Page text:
CAMHS - support for teenagers mental health

School:

School has also taken a massive part in my diagnosis. The support at school has been absolutely amazing and have helped me get through my time of education. Make sure you find someone you feel able to talk to, mine is school!

How I have overcome it!

Now you have heard my story, you must be wondering ‘how did you overcome it?’ There are still many times I find myself down, but I pick myself up again using these tips!

Helping yourself:

I believe that one of the most important things is helping yourself. In order to see an improvement, you need to engage with others and want to get better. At the end of the day, it’s not all down to support services, you need to play your part too and work as a team.

Counselling/support services:

When battling with depression, I had a lot of support in place to help me. This included counselling, support from school, CAMHS and just generally talking to people that can help.

Medication:

To help my mental health condition, I take medication. At first I wasn’t too sure however I wouldn’t be able to cope without them now. If you are thinking about this option, make sure to speak to your doctors!

Mental health in teenagers

Blogging:

Although this may not be for you, I find blogging really helps me deal with my mental health. It allows me to utilise my stories and experiences to help and inspire others which is what I love to do!

Mental health in teenagers

Helplines:

Going through dark times, I felt that helplines were really beneficial to me to be able to get out of crisis. I felt more comfortable using text services rather than calling, but do what is best for you!

Here are a few examples:

  • Hopeline Uk (0800 068 41 41)- this service is completely free and for under 35’s. You can also email them: pat@papyrus-uk.org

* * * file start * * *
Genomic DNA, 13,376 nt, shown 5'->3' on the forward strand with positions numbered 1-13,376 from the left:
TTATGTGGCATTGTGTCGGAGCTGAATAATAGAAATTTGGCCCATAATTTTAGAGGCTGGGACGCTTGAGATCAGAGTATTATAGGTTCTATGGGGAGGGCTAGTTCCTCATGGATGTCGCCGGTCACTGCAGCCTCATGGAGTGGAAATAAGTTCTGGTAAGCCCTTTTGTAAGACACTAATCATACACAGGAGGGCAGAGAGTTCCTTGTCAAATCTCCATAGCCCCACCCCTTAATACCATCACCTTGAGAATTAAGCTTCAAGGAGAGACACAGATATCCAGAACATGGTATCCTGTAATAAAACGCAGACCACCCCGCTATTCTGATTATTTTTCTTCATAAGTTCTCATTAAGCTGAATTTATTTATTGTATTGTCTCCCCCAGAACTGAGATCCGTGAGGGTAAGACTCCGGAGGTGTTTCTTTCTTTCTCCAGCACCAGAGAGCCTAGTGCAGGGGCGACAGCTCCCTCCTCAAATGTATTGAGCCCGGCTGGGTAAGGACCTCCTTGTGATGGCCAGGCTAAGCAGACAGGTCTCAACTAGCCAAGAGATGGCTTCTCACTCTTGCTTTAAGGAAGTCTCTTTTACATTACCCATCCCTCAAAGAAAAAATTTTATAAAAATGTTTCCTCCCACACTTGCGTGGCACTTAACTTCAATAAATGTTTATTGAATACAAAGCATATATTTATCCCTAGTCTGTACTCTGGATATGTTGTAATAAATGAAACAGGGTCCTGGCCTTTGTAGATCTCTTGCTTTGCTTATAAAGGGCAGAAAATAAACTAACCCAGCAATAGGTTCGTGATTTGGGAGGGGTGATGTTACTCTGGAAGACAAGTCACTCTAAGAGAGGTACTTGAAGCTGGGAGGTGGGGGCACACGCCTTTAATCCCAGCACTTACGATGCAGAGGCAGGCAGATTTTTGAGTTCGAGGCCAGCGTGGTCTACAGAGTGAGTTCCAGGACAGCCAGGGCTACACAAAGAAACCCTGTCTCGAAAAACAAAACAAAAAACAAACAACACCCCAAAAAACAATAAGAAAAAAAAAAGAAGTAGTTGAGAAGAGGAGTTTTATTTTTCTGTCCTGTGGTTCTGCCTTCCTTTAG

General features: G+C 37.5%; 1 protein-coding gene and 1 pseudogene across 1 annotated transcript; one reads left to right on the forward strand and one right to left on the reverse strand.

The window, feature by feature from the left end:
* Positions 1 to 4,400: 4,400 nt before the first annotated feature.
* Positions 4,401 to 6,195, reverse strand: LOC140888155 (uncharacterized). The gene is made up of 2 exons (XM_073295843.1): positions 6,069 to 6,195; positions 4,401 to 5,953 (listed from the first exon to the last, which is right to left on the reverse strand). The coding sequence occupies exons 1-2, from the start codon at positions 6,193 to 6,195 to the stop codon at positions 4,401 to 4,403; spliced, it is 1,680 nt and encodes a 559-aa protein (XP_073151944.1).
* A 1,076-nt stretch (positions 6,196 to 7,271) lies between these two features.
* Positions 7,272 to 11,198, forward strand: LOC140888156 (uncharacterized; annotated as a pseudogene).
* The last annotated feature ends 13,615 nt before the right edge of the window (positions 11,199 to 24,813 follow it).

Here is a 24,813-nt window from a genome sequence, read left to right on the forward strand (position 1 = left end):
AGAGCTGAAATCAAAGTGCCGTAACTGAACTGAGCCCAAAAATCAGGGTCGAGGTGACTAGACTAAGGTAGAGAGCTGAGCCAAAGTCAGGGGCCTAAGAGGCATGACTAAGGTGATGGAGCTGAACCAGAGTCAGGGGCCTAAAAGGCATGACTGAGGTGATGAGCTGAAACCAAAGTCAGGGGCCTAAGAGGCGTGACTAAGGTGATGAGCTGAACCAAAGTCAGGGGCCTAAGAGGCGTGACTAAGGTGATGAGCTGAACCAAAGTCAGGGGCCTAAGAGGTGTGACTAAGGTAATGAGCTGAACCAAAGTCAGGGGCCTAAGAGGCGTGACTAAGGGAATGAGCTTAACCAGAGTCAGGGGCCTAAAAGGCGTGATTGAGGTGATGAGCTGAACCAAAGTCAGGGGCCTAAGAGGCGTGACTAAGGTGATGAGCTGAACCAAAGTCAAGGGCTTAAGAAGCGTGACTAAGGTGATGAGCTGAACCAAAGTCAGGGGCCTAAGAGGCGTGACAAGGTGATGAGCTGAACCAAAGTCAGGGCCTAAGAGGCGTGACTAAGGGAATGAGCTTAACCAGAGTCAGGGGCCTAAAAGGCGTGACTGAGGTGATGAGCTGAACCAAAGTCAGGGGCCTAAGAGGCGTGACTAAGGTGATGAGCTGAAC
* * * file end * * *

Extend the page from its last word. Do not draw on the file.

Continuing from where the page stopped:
• Samaritans (116123)- this service is free and for anyone. They are there day and night to listen without any judgement. You can also email them: jo@samaritans.org
  • Calm (0800 58 58 58)– this service is free for men who hit crisis point. You can also use there online webchat.
  • Childline (0800 1111)- this service is free for people under 19 and is private/confidential. If preferred, you can email them or use their webchat.
  • Young minds (text YM to 85258) – this free text service is for under 25’s. I tend to use this one the most as they get back to you reasonably quickly, are super friendly, you don’t have to give information if its uncomfortable etc.

Apps:

Sometimes I feel that apps can distract me and help me through dark times too! Here a few examples:

app to help depression

Stay Alive- Free for any age.

This apps supports people to stay safe through crisis.

Calm Harm - manages self harm - Apps on Google Play

Calm Harm- Free for any age.

Private and protected app to help prevent self-harm.

distrACT โ€“ Apps on Google Play

distrACT- free for 17+

experts in suicide prevention.

Mental health matters

At the end of the day, depression can be hard no matter what age you are. You all go through different difficulties. Here is my story and my tips for depression! If you have any other suggestions, what’s yours?

Thank you for such an insightful post on Mental health in teenagers, Demi.

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3 Comments

  1. Avatar November 16, 2020 / 8:32 am

    I totally agree with you! Blogging, helping ourselves, asking others to help are some effective ways to fight back the depression!
    Well said ๐Ÿ‘Œ๐Ÿป